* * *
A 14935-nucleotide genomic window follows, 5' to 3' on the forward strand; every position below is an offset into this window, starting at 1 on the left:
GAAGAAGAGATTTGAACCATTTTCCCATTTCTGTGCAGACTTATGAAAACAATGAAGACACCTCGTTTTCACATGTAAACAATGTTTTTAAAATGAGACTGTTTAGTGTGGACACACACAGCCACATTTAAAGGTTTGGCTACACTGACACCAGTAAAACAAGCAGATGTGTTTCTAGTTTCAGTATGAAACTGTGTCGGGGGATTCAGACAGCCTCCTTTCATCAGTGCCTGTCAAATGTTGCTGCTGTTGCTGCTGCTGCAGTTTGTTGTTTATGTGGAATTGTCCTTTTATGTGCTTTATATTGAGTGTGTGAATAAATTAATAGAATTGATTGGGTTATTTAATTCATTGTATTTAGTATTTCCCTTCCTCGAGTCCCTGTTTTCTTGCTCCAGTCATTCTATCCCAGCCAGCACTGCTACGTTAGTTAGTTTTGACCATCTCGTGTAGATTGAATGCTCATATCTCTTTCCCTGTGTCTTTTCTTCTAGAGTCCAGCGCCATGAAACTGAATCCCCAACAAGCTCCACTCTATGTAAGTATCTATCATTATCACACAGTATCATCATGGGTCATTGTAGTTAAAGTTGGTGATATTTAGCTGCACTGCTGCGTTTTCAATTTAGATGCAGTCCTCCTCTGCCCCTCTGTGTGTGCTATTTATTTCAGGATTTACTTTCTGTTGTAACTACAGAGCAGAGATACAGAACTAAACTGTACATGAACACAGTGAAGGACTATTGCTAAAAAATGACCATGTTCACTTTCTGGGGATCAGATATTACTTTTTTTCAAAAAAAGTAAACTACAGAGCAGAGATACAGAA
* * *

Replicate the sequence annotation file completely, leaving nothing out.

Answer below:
A 14935-nucleotide genomic window follows, 5' to 3' on the forward strand; every position below is an offset into this window, starting at 1 on the left:
GAAGAAGAGATTTGAACCATTTTCCCATTTCTGTGCAGACTTATGAAAACAATGAAGACACCTCGTTTTCACATGTAAACAATGTTTTTAAAATGAGACTGTTTAGTGTGGACACACACAGCCACATTTAAAGGTTTGGCTACACTGACACCAGTAAAACAAGCAGATGTGTTTCTAGTTTCAGTATGAAACTGTGTCGGGGGATTCAGACAGCCTCCTTTCATCAGTGCCTGTCAAATGTTGCTGCTGTTGCTGCTGCTGCAGTTTGTTGTTTATGTGGAATTGTCCTTTTATGTGCTTTATATTGAGTGTGTGAATAAATTAATAGAATTGATTGGGTTATTTAATTCATTGTATTTAGTATTTCCCTTCCTCGAGTCCCTGTTTTCTTGCTCCAGTCATTCTATCCCAGCCAGCACTGCTACGTTAGTTAGTTTTGACCATCTCGTGTAGATTGAATGCTCATATCTCTTTCCCTGTGTCTTTTCTTCTAGAGTCCAGCGCCATGAAACTGAATCCCCAACAAGCTCCACTCTATGTAAGTATCTATCATTATCACACAGTATCATCATGGGTCATTGTAGTTAAAGTTGGTGATATTTAGCTGCACTGCTGCGTTTTCAATTTAGATGCAGTCCTCCTCTGCCCCTCTGTGTGTGCTATTTATTTCAGGATTTACTTTCTGTTGTAACTACAGAGCAGAGATACAGAACTAAACTGTACATGAACACAGTGAAGGACTATTGCTAAAAAATGACCATGTTCACTTTCTGGGGATCAGATATTACTTTTTTTCAAAAAAAGTAAACTACAGAGCAGAGATACAGAA